This article was first published by Policy Network.
‘EU reform’ may be the mantra of the day, but Europeans want results, not reform. Rather than focusing on procedural and institutional issues, EU leaders should stand ready for real politics
The European Parliament election results have left those who believe in a more united Europe in a state of shock. Yet, a new battle is only starting: how should the 25 May results translate into policy? What can the EU change to start restoring its collapsing legitimacy?
Many pundits and newly elected members of the European Parliament have thrown their weight behind the centre-right spitzenkandidat’s nomination to the Commission’s presidency as a way to boost the EU’s democratic credentials. Others are more reluctant, pointing out that EU treaties give the European Council some margin to look elsewhere. In this case, they might be right in thinking that Mr. Juncker is rather a ‘man of the past’ and not exactly the kind of fresh impulse the EU needs. It is a fascinating battle, revealing a lot about where the balance of power lies in Europe today. But regardless of who is appointed, this process will not do much to soothe Eurosceptic feelings.
An increasing number of leaders and commentators are looking to ‘EU reform’ – the word on everyone’s lips. In some respects, this is a great British victory. Eighteen months after David Cameron’s Bloomberg speech, having won the backing of most Northern European leaders, even François Hollande conceded on May 26th that the EU had become too complex and intrusive. That Brussels should show restraint, leave room for more flexibility and focus on ‘big things’ now seems to be common wisdom, as is the idea of greater involvement by national parliaments. AsKalypso Nicolaïdis argues in the Policy Network post-election series, especially in the Eurozone national parliaments have a role to play by endorsing Brussels’ fiscal and economic recommendations.
However, the notion of ‘EU reform’ is vague and by-default rhetoric that offers no tangible agenda. As Richard Corbett puts it, reform is ‘a process, not an event’. The EU has been in a continuous state of reform for decades and is already quite flexible as a result. Subsidiarity, impact assessment, opt-outs, enhanced cooperation, yellow cards: the legal arsenal is ready and waiting, it is up to policy-makers to exploit it. This does not leave David Cameron much to renegotiate and makes the UK’s ‘Europe dilemma’ look even worse, as Roger Liddle suggests. Under great pressure from UKIP and Eurosceptic Tories, the British prime minister can only disappoint his own camp if he goes on inflating his promises.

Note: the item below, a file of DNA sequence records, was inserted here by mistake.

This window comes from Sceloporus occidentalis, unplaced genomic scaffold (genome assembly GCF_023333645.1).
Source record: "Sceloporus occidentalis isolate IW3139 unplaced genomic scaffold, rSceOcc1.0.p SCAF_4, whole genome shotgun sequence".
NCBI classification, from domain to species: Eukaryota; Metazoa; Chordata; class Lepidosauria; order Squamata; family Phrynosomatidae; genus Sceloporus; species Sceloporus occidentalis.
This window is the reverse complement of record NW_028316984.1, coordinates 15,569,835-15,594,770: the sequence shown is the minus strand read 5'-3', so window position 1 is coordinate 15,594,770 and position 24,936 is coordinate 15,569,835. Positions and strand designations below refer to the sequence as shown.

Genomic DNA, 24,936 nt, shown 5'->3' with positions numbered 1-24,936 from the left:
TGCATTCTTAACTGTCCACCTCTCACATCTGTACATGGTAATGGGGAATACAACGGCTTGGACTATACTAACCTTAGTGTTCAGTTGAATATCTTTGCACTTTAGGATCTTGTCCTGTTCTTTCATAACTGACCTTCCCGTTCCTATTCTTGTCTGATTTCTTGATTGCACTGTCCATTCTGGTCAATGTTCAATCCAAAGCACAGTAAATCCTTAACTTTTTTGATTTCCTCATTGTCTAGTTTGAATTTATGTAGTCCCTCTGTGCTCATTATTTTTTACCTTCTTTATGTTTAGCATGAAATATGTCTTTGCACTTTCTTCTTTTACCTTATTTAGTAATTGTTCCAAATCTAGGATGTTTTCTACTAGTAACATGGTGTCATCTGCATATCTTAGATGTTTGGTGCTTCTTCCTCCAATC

Furthermore, there is evidence that Europeans want results more than reform. Eurobarometer surveys regularly find that the public expects the EU to be more effective when it comes to tackling the economic crisis, unemployment, and immigration. Despite the euro’s disgrace, there is no majority behind the idea of returning to national currencies. According to Pew Research, favourable attitudes to the European Union have even started to rebound in seven of the largest member states this year; the number of those who believe that economic integration is beneficial to their country is up to 38% from 26% last year.
Perhaps it is time to acknowledge that if the EU wants to deliver on ‘big things’ and create foundations for new forms of wealth creations in its member states it requires precisely the type of policies that are deemed intrusive and unpopular. Unleashing the services single market’s growth potential will inevitably face vocal and anxious constituencies. Boosting digital trade and innovation means taking on national copyright and privacy regimes. It will take a lot of mutual investment, tax and regulatory convergence to build a genuine single energy market and to withstand the challenges posed by Russia. Finally, making the euro more stable will likely necessitate accepting greater solidarity and mutual interference.
Talking about ‘EU reform’ is a poor remedy to these challenges. Only strong leadership and the ability to make significant breakthroughs on key strategic issues may change the public’s perception of the EU and its output. In exchange for greater openness and competition, beefing up the EU’s social dimension is more than ever a necessity. The EU cannot go on being seen as weakening national welfare states and democracies. It needs to become a more functional ‘risk community’ within which there is space for social policy coordination and mutual insurance.
This might be too ambitious a task for EU institutions crippled by different visions of the world and low mutual trust. Nevertheless, inside or outside the EU, European integration will continue. It is up to political leaders, businesses and civil society to come up with imaginative solutions that cater to the people’s interest. By doing so they should not get excessively obsessed by procedures and theoretical debates about who holds democratic legitimacy in Europe.